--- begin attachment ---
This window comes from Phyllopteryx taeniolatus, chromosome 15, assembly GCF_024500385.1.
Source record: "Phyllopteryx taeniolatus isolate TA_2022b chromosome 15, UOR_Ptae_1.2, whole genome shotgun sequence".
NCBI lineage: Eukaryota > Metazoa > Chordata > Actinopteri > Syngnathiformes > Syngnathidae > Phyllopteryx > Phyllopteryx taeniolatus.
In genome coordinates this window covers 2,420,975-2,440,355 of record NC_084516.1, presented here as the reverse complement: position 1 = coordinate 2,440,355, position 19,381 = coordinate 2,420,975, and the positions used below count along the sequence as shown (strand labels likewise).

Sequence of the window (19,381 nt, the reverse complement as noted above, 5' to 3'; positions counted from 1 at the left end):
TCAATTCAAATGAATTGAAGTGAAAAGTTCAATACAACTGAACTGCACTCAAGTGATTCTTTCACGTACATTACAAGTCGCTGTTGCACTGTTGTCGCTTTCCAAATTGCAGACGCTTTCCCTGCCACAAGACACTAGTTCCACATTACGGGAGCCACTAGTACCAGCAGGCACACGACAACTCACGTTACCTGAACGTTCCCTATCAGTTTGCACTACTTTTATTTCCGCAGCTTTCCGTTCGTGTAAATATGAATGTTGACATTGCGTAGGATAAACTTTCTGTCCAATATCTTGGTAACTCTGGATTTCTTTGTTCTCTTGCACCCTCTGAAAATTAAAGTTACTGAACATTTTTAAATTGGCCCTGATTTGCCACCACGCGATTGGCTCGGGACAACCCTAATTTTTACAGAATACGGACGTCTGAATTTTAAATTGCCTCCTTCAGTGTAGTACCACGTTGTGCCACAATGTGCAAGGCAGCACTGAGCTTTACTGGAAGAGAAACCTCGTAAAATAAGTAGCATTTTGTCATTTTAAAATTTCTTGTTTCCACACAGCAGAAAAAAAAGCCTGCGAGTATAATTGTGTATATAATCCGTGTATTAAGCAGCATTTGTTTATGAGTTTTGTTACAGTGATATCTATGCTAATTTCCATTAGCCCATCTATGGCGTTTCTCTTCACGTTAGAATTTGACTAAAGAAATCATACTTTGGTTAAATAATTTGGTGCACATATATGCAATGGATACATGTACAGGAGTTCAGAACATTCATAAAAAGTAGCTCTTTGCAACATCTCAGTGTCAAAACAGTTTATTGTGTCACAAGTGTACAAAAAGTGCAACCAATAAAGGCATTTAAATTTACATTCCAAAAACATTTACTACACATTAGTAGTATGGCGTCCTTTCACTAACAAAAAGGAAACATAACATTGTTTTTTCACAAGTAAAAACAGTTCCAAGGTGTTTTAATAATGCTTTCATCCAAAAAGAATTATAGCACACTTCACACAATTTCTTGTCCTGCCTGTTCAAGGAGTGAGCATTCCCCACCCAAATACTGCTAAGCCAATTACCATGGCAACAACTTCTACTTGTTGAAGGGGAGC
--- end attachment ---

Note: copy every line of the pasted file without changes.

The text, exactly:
This window comes from Phyllopteryx taeniolatus, chromosome 15, assembly GCF_024500385.1.
Source record: "Phyllopteryx taeniolatus isolate TA_2022b chromosome 15, UOR_Ptae_1.2, whole genome shotgun sequence".
NCBI lineage: Eukaryota > Metazoa > Chordata > Actinopteri > Syngnathiformes > Syngnathidae > Phyllopteryx > Phyllopteryx taeniolatus.
In genome coordinates this window covers 2,420,975-2,440,355 of record NC_084516.1, presented here as the reverse complement: position 1 = coordinate 2,440,355, position 19,381 = coordinate 2,420,975, and the positions used below count along the sequence as shown (strand labels likewise).

Sequence of the window (19,381 nt, the reverse complement as noted above, 5' to 3'; positions counted from 1 at the left end):
TCAATTCAAATGAATTGAAGTGAAAAGTTCAATACAACTGAACTGCACTCAAGTGATTCTTTCACGTACATTACAAGTCGCTGTTGCACTGTTGTCGCTTTCCAAATTGCAGACGCTTTCCCTGCCACAAGACACTAGTTCCACATTACGGGAGCCACTAGTACCAGCAGGCACACGACAACTCACGTTACCTGAACGTTCCCTATCAGTTTGCACTACTTTTATTTCCGCAGCTTTCCGTTCGTGTAAATATGAATGTTGACATTGCGTAGGATAAACTTTCTGTCCAATATCTTGGTAACTCTGGATTTCTTTGTTCTCTTGCACCCTCTGAAAATTAAAGTTACTGAACATTTTTAAATTGGCCCTGATTTGCCACCACGCGATTGGCTCGGGACAACCCTAATTTTTACAGAATACGGACGTCTGAATTTTAAATTGCCTCCTTCAGTGTAGTACCACGTTGTGCCACAATGTGCAAGGCAGCACTGAGCTTTACTGGAAGAGAAACCTCGTAAAATAAGTAGCATTTTGTCATTTTAAAATTTCTTGTTTCCACACAGCAGAAAAAAAAGCCTGCGAGTATAATTGTGTATATAATCCGTGTATTAAGCAGCATTTGTTTATGAGTTTTGTTACAGTGATATCTATGCTAATTTCCATTAGCCCATCTATGGCGTTTCTCTTCACGTTAGAATTTGACTAAAGAAATCATACTTTGGTTAAATAATTTGGTGCACATATATGCAATGGATACATGTACAGGAGTTCAGAACATTCATAAAAAGTAGCTCTTTGCAACATCTCAGTGTCAAAACAGTTTATTGTGTCACAAGTGTACAAAAAGTGCAACCAATAAAGGCATTTAAATTTACATTCCAAAAACATTTACTACACATTAGTAGTATGGCGTCCTTTCACTAACAAAAAGGAAACATAACATTGTTTTTTCACAAGTAAAAACAGTTCCAAGGTGTTTTAATAATGCTTTCATCCAAAAAGAATTATAGCACACTTCACACAATTTCTTGTCCTGCCTGTTCAAGGAGTGAGCATTCCCCACCCAAATACTGCTAAGCCAATTACCATGGCAACAACTTCTACTTGTTGAAGGGGAGC